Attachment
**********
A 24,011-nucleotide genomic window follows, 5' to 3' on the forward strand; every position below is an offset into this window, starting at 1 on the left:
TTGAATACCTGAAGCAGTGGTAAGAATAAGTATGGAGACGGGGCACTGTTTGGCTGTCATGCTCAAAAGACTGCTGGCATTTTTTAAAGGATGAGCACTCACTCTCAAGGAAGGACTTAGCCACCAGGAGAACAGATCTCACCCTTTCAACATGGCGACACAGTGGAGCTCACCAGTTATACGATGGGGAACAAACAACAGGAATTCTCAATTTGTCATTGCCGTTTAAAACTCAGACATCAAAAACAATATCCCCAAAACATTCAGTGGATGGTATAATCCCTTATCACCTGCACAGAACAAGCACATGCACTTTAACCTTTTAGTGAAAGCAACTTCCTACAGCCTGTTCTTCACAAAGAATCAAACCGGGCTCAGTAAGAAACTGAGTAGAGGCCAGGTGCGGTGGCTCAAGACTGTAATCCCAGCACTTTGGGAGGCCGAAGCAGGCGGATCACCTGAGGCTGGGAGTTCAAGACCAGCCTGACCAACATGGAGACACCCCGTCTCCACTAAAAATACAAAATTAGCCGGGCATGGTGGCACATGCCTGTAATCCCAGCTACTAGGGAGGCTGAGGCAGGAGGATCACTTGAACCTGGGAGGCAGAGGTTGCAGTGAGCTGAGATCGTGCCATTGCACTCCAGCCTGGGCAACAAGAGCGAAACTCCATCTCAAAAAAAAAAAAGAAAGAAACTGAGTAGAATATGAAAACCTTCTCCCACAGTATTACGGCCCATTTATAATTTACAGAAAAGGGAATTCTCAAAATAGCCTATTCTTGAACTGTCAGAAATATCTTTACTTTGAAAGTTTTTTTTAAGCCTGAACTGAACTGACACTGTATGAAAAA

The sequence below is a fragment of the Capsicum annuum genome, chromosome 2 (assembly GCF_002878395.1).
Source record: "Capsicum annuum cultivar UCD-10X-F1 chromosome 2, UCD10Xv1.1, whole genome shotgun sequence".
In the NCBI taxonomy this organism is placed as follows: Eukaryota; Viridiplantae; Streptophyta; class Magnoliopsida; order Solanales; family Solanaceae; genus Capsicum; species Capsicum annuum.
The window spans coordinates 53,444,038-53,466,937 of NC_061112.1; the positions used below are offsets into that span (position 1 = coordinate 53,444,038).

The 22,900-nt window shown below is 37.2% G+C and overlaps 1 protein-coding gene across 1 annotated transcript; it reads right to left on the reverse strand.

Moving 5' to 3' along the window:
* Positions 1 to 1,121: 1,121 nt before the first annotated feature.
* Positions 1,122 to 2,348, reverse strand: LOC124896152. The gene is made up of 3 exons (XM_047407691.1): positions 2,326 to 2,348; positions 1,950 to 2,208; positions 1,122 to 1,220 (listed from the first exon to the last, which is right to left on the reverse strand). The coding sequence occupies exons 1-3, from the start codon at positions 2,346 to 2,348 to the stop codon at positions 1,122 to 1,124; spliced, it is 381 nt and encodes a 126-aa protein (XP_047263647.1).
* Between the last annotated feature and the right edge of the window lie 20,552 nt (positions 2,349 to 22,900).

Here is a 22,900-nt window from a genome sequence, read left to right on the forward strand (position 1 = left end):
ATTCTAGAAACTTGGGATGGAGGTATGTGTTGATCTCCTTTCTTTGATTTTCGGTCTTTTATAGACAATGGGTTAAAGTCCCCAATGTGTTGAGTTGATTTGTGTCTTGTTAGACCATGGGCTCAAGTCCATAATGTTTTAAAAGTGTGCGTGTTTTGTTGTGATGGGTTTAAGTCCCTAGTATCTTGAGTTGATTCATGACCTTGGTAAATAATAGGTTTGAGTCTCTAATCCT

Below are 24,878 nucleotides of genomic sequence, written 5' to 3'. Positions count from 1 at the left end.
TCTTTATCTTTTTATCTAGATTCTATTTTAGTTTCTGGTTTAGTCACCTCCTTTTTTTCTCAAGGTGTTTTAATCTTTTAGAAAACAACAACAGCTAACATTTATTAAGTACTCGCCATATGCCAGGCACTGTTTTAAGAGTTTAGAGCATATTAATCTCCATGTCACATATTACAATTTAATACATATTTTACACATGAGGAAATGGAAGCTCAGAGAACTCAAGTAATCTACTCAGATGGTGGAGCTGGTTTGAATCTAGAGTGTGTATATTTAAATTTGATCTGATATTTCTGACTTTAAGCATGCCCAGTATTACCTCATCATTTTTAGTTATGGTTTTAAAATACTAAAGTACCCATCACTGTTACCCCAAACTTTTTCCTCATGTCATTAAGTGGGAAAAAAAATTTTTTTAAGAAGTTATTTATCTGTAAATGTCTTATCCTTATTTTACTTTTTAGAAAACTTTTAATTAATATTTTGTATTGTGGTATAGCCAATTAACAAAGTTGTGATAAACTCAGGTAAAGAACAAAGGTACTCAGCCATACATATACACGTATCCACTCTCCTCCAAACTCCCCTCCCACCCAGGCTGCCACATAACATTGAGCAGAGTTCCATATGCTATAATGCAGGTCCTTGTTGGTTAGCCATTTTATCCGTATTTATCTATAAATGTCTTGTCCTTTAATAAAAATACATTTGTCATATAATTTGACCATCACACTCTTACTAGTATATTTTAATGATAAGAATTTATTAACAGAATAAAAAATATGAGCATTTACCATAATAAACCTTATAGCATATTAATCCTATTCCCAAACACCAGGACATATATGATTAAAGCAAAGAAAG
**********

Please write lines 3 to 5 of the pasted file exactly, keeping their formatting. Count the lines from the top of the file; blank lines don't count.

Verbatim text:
The sequence below is a fragment of the Capsicum annuum genome, chromosome 2 (assembly GCF_002878395.1).
Source record: "Capsicum annuum cultivar UCD-10X-F1 chromosome 2, UCD10Xv1.1, whole genome shotgun sequence".
In the NCBI taxonomy this organism is placed as follows: Eukaryota; Viridiplantae; Streptophyta; class Magnoliopsida; order Solanales; family Solanaceae; genus Capsicum; species Capsicum annuum.